The expectations for "ARTPOP," Lady Gaga's first full album of new material in two years, were almost as high as the singer recently admitted to being. (She told radio host Elvis Duran earlier this week that during a period of "pot addiction" she was smoking 15 to 20 joints per day).
It may be because in 2013, the way to release an album is to drop it on fans with very little warning. Where some of 2013's best albums, like "Yeezus" or "Reflektor," came with scarce and cryptic details leading up to their releases, Gaga surprisingly went the traditional route, leaking major spoilers to her little monsters almost every step of the way.
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That said, "ARTPOP" almost delivers. Almost. On its own it's a fine dance pop album; but this is Gaga we're talking about and there are expectations.
She begins singing in a spooky voice against a spastic acoustic guitar and a twangy electric guitar. The first words we hear her sing on this first song, "Aura," are, "I killed my former and left her in the trunk off Highway 10." There are howls in the background and the guitar and voice seem to drift in and out of various states of consciousness before the dancey synth drums that define much of Gaga's work kick in.
This is such a great, strong opening that it almost seems like Gaga is finally ready to deliver musically on the weirdness she presents visually. She killed her former? So the dance diva is gone and she's reinvented herself? Awesome! This could be really interesting!
But then the song breaks into a "Do you wanna see me naked, lover" refrain that basically ruins everything she had already established. She didn't kill her former. She just kept her former silent for the first 20 seconds of the song.
Towards the end of that song, a robotic voice recites "Dance, sex, ARTPOP, tech" and that's basically the chemical breakdown of this album. And if you take the album at that level, it works great. It's an arty pop album that features songs about sex that you're supposed to dance to.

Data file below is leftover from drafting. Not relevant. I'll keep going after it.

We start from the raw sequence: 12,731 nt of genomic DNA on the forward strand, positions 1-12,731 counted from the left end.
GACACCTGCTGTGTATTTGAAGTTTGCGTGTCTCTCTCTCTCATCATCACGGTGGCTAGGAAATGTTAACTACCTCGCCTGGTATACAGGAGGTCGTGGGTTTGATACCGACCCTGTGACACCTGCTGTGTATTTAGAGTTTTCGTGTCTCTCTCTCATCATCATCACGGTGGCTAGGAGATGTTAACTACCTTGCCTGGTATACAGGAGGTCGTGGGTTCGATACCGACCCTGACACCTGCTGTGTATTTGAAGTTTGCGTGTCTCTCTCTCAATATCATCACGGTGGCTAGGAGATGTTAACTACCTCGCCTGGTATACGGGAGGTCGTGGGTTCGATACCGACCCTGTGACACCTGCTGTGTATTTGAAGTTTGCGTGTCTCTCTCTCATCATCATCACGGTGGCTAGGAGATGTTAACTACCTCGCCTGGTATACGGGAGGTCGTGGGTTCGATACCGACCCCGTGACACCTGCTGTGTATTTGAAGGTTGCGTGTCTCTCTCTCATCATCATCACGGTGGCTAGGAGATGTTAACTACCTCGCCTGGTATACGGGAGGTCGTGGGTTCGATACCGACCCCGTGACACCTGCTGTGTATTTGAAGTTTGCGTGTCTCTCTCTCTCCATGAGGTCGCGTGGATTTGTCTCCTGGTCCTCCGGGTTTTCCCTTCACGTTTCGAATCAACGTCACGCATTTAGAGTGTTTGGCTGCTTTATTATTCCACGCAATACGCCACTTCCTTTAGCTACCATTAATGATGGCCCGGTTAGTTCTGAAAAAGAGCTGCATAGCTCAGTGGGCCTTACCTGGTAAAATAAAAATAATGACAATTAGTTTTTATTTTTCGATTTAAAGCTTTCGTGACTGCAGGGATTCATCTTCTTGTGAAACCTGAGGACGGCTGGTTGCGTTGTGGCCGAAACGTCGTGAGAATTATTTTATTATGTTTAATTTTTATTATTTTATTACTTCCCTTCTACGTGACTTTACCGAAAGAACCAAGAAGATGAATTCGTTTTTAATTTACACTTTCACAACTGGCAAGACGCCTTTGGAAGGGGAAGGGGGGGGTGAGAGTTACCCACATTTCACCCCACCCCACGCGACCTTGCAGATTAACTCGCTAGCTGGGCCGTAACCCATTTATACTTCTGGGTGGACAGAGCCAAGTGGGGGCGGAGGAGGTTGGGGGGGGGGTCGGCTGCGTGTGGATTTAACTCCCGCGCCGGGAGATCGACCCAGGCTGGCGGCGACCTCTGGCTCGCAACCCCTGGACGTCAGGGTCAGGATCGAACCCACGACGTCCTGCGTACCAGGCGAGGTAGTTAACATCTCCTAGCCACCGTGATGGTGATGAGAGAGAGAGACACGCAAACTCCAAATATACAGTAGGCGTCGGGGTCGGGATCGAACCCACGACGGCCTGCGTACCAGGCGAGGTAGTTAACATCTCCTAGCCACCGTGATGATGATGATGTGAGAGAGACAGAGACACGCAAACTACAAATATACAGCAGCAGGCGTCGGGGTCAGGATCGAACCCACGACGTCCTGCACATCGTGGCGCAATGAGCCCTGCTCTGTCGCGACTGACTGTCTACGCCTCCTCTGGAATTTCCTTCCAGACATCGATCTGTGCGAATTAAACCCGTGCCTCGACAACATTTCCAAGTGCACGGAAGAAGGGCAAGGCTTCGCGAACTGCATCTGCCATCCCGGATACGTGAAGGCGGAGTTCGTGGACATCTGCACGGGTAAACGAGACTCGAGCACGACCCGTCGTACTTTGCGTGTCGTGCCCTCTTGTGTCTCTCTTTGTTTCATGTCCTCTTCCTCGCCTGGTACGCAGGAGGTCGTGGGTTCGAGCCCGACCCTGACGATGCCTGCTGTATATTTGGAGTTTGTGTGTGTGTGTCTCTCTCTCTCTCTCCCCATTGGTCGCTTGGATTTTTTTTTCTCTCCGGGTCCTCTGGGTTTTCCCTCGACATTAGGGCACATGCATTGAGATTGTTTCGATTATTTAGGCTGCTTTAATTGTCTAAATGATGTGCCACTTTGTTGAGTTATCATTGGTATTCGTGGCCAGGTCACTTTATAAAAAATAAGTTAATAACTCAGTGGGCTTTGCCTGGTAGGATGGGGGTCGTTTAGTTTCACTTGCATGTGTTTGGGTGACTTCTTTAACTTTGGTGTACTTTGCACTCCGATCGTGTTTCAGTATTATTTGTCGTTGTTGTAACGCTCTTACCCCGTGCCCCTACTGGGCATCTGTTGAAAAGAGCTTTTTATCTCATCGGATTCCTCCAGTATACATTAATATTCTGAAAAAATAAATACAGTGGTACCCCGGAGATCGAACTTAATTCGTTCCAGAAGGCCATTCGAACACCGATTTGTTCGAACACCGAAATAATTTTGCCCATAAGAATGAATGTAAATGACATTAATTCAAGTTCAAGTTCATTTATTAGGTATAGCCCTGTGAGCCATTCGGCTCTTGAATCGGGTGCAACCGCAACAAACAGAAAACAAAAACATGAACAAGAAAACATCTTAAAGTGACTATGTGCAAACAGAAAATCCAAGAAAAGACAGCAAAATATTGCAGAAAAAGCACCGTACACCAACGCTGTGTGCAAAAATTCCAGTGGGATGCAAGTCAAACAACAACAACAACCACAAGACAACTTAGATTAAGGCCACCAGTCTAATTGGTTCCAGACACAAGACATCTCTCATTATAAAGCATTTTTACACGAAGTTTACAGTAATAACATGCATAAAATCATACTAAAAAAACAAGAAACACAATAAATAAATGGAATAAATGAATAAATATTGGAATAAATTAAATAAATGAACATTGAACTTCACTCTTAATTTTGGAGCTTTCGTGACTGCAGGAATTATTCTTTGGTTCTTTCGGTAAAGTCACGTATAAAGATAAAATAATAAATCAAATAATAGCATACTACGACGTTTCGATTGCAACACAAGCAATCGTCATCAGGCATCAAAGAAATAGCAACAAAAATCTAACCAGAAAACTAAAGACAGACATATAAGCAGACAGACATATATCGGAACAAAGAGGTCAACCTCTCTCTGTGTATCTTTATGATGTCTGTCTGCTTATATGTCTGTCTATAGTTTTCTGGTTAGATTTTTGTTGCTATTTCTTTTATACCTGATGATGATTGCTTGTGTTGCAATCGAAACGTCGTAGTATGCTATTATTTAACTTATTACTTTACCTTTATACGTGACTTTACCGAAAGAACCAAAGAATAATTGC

However, the most affecting moment comes toward the end of the album, and it doesn't include any of these tenets. "Dope" will likely be a fourth single from this album this spring and have a really powerful video; her voice has never sounded so honest and raw, and this deserves to be a sleeper hit.
"I need you more than dope," she sings against fuzzy synth bass and ballady chords that middle schoolers are probably already asking their piano teachers to teach them.
At their best, the songs on "ARTPOP" are banging dance numbers with skewering commentary and funny wordplay ("Swine" and "G.U.Y."), but at their worst feel like they should be sung by Cher on a boat or be played during a strip club scene in a "Beverly Hills Cop" movie ("Sexxx Dreams" and "Mary Jane Holland").
Criticisms aside, all of these songs really lend themselves to live performance. The lyrics are extremely quotable and the beats are extremely fist-pumpable. To say nothing of how cool the album cover will look as a concert T-shirt. And as Gaga clearly states in one of the album's first singles, she lives for the applause. Maybe that's why she leaked "ARTPOP" a little bit at a time — she couldn't stand the silence of a sneak attack.